7 Career Lessons We Can Learn From Serial Killer Charles Manson

03/16/2017 11:18 pm ET Updated Mar 18, 2017
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Unlike certain questions people ask me, such as what my favorite color is (red) or favorite dessert (s’mores and pie), I never get asked who my favorite serial killer is. If I were to get asked such a question, I imagine I would smile sweetly, sway side to side and say, in a sing-song voice, “Charles Manson.”

Now, I am not interested in joining his Family, nor am I advocating that he is a good person. On the contrary, he is an evil borderline genius. The man couldn’t pass seventh grade, but he managed to get multiple people at his disposal to devote their life to carrying out his message. These people killed for him, and he didn’t have to lift a finger or engage in the dirty work.

With the latter point, I say this: there is certainly something beneficial to learn from Manson, to be utilized in every day life. In fact, there are quite a few things. Here is how to incorporate Manson tactics to succeed in your career.

1. Find Your Passion

If you find your passion, you’ll find your mission. Manson’s hobbies included playing and listening to music. Through the latter of the two, Manson felt British band The Beatles were talking to him, particularly in the song “Helter Skelter” off their 1968 White Album. Manson interpreted this song to be a message about a race war pitting blacks against whites. This would result in blacks surviving and soon becoming enslaved by Manson and his family, who remained safe in hiding during said war.

Thus, it became his mission to put this plan to work. When you become passionate about your mission, you make things happen.

2. Make Connections

Although his music was rejected from record labels, Manson befriended Beach Boys drummer Dennis Wilson, whose house was a temporary sanctuary for Manson and his Family. Funny enough, the Beach Boys recorded a song called “Never Learn Not to Love”, a song adapted by Wilson. Originally by Mason, it was titled “Cease to Exist”. Guns N’ Roses also covered Mason original “Look at Your Game, Girl”, which can be found on their 1993 album The Spaghetti Incident?

Through his connections, Manson did have his music heard, though not in the way he fathomed. The moral of the story is that connections can bring your goals to life in some way, shape or form.

3. Delegate

Manson wasn’t directly involved in the murders – there was literally no blood on his hands. Instead, he was found guilty of seven counts of murder by proxy, although there is rumored to be as much as 35 or more.

Through the use of drugs such as LSD as well as various orgies and mind games, Manson was able to have others truly understand his message and convince them wholeheartedly to follow him. This included abandoning their former lives, possessions and, you know, do a little killing here and there.

What is the lesson learned here? When tasks become too overwhelming at hand, have your coworkers help you out. Find out what entices them, and use that to move your project forward.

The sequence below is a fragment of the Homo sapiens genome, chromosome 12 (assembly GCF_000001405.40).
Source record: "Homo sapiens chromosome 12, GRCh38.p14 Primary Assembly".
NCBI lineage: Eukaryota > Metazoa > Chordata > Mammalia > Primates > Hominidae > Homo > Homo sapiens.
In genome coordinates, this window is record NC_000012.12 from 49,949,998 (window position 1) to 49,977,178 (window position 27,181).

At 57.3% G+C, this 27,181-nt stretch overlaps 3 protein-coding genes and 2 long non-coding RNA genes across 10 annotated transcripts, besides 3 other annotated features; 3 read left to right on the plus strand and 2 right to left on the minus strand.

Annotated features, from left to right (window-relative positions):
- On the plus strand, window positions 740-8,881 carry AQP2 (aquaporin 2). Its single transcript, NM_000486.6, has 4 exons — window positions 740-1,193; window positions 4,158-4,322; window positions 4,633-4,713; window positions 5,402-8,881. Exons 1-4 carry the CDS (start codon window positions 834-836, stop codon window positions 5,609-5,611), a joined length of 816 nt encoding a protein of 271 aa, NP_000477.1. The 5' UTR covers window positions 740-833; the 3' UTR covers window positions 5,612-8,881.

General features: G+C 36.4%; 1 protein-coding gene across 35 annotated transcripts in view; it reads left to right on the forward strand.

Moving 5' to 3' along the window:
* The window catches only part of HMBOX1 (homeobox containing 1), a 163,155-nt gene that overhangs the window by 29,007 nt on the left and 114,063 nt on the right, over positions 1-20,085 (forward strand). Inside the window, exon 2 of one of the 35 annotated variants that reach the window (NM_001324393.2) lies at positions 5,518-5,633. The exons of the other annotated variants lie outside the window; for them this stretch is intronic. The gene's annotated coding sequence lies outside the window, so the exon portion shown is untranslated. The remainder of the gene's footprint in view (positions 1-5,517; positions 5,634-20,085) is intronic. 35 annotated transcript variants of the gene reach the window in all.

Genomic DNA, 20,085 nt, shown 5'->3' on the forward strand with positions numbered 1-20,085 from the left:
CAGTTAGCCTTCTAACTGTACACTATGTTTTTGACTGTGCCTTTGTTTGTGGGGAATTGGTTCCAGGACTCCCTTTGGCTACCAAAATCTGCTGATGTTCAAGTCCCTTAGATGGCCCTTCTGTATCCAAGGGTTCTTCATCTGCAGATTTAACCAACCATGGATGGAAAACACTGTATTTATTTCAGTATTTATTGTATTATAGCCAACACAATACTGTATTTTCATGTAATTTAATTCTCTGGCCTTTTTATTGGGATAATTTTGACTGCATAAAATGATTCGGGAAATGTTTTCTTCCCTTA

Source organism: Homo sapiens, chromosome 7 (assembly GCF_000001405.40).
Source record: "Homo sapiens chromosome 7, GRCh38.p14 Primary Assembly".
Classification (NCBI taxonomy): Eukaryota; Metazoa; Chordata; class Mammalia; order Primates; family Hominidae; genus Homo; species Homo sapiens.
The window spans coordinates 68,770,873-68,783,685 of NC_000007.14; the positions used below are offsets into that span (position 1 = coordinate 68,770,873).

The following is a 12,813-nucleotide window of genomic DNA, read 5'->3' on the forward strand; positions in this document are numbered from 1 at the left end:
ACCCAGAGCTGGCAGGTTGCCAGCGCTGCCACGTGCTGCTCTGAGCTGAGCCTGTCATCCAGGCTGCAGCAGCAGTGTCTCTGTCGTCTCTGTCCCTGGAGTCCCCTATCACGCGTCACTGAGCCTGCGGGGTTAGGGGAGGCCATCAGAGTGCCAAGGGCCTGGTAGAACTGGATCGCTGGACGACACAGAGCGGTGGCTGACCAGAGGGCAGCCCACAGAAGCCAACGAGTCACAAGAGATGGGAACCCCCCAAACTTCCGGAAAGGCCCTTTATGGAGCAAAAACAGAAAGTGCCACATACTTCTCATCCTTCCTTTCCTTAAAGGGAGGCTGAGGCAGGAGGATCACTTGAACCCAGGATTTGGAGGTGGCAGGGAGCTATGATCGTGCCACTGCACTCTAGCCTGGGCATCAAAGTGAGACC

4. Stand Out From the Rest

Aside from carving a damn Swastika on his forehead (Not a good look for LinkedIn, honestly), Manson is unlike any serial killer to date. From his band of loyal followers to his penchant to deciphering music a certain way, and even the violent crimes themselves, Manson provides various reasons why he is still talked about decades later.

Tate-LaBianca prosecuter and Helter Skelter author Vincent Bugliosi said it best: “Not only were the murders he ordered the type one doesn’t even see in horror movies, but Manson, like no other mass murderer of this century, has added a shivering new dimension to the fright quotient—his diabolical and singular talent for getting others, without asking any questions, to kill complete strangers for him at his command.”

Bugliosi also writes, “To the extremists, mass murderers like Josh Wayne Gacy and Jeffrey Dahmer are no more intriguing than they are to the average citizen…Manson and his murders, on the other hand, are downright hip to the extremists.”

In short, stand out from the competition by being original and, if appropriate, extreme.

5. Know Your Audience

One of the major points of success in one’s career is to know the audience the company’s product or service is intended for. And while Manson had a rather ambitious yet broad one he wanted to reach (aka the world), he succeeded in knowing how to gather his main audience, the Family.

He sought young people in their late teens and early twenties who already had the propensity to kill, and a track record of leaving their families. To attract motorcyclist gang the Straight Satans as well as other men for protection at Spahn Ranch, Manson lured them in with what they wanted: sex. With plenty of uninhibited young women thanks to Manson’s aforementioned tactics, the men got what they wanted, and Manson briefly did as well. Talk about a win-win.

6. Follow Through

Manson stated his goal, and took moves to make it happen. The same could be said for projects or even certifications in your career: figure out what you want, and write out a plan to make it happen. This could be in an outline form or a work breakdown structure (WBS).

Consider all variables and make realistic goals – the latter Manson didn’t quite take into consideration. If you promise to get something done for your department or supervisor, follow through as well.

7. Love What You Do

This is a no brainer. Manson loved being a cult leader and he loved spreading his message. Do you want to manage people? Is there a change you want to see in your company?

As stated before, find your passion, and make it your mission. Just don’t try to kill anyone over it.

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